Beware the Online Discount Wedding Dresses

Angry brides share knock-off nightmares after buying gowns that looked stunning online but are HIDEOUS in real life.

Given the high price tag of wedding dresses in boutiques and department stores, it’s no wonder brides-to-be are searching for cheaper alternatives online.

But the beautiful bridal gowns pictured on websites are often startling different to the specimens that arrive on their doorstep.

That’s according to the many aggrieved brides who have taken to social networks to share their wedding dress nightmares.

Did this get put in the wash with the green socks? A case of colour confusion when this dress arrived, right.

 

Left: What the bride expected. Right: What arrived on the doorstep. The lace sleeves are missing the lace

A quick Google search for ‘cheap wedding dresses’ brings up endless websites offering economical alternatives – some with their original designs and others promising to create copies of designer gowns.

But given the flurry of disappointed brides sharing their wedding dress nightmares, it seems that buying a dress online can be fraught with issues.

Many of the websites offer cheap copies of designer gowns, made in the Far East – but instead of using lace from Chantilly, what arrives is polyester from China.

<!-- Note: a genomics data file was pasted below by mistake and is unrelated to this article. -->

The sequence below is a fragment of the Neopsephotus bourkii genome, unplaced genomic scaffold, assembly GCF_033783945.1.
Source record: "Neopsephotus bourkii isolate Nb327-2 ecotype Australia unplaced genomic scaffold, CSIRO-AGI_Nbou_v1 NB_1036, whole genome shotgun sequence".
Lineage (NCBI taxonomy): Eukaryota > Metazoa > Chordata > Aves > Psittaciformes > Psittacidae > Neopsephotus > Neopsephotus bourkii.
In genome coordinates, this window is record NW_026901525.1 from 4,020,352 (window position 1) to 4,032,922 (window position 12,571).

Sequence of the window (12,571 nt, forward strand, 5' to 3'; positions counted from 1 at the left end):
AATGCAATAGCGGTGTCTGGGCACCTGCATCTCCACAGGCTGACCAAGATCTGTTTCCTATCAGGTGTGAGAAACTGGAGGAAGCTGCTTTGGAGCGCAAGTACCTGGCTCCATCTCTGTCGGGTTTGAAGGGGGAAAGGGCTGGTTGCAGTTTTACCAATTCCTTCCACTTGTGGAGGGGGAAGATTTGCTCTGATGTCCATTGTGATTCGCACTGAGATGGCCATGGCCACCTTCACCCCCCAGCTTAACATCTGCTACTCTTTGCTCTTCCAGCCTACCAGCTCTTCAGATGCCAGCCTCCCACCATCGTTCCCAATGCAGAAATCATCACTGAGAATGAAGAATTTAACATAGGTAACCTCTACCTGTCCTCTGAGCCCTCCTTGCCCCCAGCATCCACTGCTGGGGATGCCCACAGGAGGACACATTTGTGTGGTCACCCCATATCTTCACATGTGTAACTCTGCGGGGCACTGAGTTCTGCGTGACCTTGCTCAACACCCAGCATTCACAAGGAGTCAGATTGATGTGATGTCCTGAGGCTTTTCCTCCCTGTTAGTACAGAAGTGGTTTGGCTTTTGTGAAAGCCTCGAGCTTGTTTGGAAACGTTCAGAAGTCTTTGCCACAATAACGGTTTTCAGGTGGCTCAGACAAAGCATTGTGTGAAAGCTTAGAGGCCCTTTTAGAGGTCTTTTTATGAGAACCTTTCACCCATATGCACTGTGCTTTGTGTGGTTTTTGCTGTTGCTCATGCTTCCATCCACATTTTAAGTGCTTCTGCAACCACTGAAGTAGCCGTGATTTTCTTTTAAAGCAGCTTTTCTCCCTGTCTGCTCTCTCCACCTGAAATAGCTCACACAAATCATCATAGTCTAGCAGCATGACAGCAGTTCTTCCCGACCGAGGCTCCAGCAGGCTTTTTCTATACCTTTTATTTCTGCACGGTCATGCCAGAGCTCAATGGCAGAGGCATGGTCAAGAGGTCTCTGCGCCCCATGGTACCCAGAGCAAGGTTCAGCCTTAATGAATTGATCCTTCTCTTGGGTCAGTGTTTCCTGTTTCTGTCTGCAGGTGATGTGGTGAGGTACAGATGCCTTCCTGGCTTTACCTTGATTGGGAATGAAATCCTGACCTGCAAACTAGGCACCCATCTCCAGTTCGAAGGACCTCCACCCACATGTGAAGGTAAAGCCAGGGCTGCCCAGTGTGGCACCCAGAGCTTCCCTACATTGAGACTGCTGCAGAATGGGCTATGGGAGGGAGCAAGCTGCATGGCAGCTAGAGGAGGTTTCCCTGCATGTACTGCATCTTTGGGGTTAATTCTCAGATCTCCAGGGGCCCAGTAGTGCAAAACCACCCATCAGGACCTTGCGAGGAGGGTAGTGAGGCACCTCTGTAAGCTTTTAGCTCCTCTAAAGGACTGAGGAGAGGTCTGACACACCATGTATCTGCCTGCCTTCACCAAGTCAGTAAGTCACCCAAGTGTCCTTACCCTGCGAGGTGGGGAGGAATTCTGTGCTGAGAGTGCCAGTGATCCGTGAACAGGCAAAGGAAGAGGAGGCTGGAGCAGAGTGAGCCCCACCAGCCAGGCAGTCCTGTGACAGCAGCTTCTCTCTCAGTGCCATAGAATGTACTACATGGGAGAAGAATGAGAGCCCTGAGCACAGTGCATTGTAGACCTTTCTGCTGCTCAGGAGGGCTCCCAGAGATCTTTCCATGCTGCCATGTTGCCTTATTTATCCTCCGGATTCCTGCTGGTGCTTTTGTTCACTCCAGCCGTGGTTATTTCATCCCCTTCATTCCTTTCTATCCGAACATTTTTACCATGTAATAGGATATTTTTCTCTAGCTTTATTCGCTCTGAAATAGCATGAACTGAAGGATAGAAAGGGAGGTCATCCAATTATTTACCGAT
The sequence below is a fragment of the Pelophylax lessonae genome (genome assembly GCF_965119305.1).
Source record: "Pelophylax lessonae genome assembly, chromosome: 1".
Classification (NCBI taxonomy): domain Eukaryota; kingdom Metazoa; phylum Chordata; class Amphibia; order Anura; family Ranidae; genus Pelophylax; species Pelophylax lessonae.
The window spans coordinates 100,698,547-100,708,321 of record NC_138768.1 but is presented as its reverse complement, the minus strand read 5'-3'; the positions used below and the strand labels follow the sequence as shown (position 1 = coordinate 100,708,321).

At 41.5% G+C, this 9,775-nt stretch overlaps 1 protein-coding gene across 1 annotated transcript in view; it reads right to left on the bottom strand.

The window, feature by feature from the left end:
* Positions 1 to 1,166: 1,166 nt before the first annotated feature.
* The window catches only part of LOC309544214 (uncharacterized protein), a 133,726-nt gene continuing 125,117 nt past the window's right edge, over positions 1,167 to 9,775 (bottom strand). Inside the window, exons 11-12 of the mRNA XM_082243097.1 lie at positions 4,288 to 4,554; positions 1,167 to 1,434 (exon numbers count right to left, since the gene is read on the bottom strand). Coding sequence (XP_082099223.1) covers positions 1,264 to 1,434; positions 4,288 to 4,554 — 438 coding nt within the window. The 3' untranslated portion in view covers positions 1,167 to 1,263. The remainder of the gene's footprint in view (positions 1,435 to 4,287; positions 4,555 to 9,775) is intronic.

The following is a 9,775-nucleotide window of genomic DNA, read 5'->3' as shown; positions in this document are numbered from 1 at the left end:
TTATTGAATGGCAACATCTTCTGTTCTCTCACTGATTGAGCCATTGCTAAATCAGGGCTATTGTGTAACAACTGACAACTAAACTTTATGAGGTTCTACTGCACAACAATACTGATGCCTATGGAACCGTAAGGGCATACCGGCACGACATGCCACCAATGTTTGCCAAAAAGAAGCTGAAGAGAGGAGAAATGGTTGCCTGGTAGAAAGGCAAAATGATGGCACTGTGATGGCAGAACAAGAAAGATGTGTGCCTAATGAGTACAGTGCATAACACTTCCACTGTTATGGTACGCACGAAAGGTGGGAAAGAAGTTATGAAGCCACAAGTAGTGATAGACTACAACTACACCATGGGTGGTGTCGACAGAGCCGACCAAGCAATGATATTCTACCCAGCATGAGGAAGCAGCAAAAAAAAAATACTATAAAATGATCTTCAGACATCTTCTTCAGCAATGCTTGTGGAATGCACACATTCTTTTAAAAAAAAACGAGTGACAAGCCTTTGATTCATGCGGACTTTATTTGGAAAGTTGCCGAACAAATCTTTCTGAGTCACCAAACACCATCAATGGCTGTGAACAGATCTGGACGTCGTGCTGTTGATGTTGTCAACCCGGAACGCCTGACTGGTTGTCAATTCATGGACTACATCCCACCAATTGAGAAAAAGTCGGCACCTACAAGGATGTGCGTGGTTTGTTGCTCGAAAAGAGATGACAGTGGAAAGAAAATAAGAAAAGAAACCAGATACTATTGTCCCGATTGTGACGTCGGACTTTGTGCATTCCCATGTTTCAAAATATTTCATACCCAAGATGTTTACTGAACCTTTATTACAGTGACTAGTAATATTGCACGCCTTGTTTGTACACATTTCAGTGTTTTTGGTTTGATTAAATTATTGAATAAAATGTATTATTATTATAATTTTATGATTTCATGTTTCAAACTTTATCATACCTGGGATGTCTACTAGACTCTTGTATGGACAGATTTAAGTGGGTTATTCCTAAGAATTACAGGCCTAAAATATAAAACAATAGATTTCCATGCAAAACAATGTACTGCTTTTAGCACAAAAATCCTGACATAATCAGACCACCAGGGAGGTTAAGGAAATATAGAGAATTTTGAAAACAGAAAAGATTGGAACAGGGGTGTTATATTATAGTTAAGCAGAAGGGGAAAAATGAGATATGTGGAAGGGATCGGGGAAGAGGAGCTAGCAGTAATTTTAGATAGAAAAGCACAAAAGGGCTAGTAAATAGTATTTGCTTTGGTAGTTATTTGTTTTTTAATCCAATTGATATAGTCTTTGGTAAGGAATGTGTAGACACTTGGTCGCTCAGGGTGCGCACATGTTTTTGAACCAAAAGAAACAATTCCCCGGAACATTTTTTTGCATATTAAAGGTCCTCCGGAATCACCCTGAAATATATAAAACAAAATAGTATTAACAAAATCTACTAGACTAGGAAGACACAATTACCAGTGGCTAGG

Left, how the wedding dress looks in the adverts. Right, what one bride-to-be was delivered  Left, how the wedding dress looks in the adverts. Right, what one bride-to-be was delivered

Left, how the wedding dress looks in the adverts. Right, what one bride-to-be was delivered

Right: The designer dress the website promised to copy; Left: The horrific version that arrived. The flowers that trail elegantly under the bust in the original version have been clustered around the neckline

One bride wanted a fairy tale dress like Sarah Jessica Parker’s Sex And The City character Carrie Bradshaw (left), but was sent this limp version instead (right)

One bride-to-be, Grace Jennings-Edquist, started a blog on Australian website Mama Mia about her wedding dress fears after ordering her dress online and was inundated with horror stories from other brides. 

The writer admitted she first had a ‘flutter of anxiety’ after reading this review of the website she purchased her dress from.